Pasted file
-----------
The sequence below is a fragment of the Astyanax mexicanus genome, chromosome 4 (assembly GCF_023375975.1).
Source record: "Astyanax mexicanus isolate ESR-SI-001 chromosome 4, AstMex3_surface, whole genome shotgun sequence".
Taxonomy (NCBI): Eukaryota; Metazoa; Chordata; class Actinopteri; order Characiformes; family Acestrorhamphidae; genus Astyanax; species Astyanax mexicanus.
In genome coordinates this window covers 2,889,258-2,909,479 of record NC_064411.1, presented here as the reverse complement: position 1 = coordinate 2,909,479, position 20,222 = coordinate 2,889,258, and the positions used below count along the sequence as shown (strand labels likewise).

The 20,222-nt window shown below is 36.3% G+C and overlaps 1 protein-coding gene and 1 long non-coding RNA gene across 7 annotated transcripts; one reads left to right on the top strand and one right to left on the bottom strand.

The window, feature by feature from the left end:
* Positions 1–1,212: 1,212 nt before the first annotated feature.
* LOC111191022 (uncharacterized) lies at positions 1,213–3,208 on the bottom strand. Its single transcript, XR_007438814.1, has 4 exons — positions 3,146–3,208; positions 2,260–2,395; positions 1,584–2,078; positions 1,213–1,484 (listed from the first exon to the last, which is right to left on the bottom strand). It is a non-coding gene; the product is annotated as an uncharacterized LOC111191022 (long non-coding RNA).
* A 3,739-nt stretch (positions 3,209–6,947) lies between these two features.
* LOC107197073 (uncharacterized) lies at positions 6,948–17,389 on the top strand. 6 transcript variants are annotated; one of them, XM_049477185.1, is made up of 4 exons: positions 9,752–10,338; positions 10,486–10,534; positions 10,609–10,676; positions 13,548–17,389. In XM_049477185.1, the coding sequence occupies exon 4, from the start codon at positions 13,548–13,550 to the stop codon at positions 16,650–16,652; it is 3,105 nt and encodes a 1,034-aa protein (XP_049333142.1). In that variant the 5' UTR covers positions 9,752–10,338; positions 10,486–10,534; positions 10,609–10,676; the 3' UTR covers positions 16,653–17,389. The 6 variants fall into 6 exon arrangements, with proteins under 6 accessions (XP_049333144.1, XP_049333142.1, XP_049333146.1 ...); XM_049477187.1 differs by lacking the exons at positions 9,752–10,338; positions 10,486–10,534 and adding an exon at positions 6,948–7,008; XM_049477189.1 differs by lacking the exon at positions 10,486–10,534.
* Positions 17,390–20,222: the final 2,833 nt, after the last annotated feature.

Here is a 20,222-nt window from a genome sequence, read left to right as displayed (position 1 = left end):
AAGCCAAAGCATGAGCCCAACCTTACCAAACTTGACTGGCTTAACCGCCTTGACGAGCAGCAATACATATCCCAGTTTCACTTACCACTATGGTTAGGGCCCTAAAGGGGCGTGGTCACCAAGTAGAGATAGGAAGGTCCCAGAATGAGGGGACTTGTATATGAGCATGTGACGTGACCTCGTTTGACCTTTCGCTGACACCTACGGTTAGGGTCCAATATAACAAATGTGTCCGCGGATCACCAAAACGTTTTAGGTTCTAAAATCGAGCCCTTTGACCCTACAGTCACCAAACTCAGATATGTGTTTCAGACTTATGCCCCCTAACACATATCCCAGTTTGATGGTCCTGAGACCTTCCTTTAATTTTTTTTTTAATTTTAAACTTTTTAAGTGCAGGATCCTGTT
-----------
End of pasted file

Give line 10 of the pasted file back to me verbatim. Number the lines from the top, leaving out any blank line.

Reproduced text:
* LOC107197073 (uncharacterized) lies at positions 6,948–17,389 on the top strand. 6 transcript variants are annotated; one of them, XM_049477185.1, is made up of 4 exons: positions 9,752–10,338; positions 10,486–10,534; positions 10,609–10,676; positions 13,548–17,389. In XM_049477185.1, the coding sequence occupies exon 4, from the start codon at positions 13,548–13,550 to the stop codon at positions 16,650–16,652; it is 3,105 nt and encodes a 1,034-aa protein (XP_049333142.1). In that variant the 5' UTR covers positions 9,752–10,338; positions 10,486–10,534; positions 10,609–10,676; the 3' UTR covers positions 16,653–17,389. The 6 variants fall into 6 exon arrangements, with proteins under 6 accessions (XP_049333144.1, XP_049333142.1, XP_049333146.1 ...); XM_049477187.1 differs by lacking the exons at positions 9,752–10,338; positions 10,486–10,534 and adding an exon at positions 6,948–7,008; XM_049477189.1 differs by lacking the exon at positions 10,486–10,534.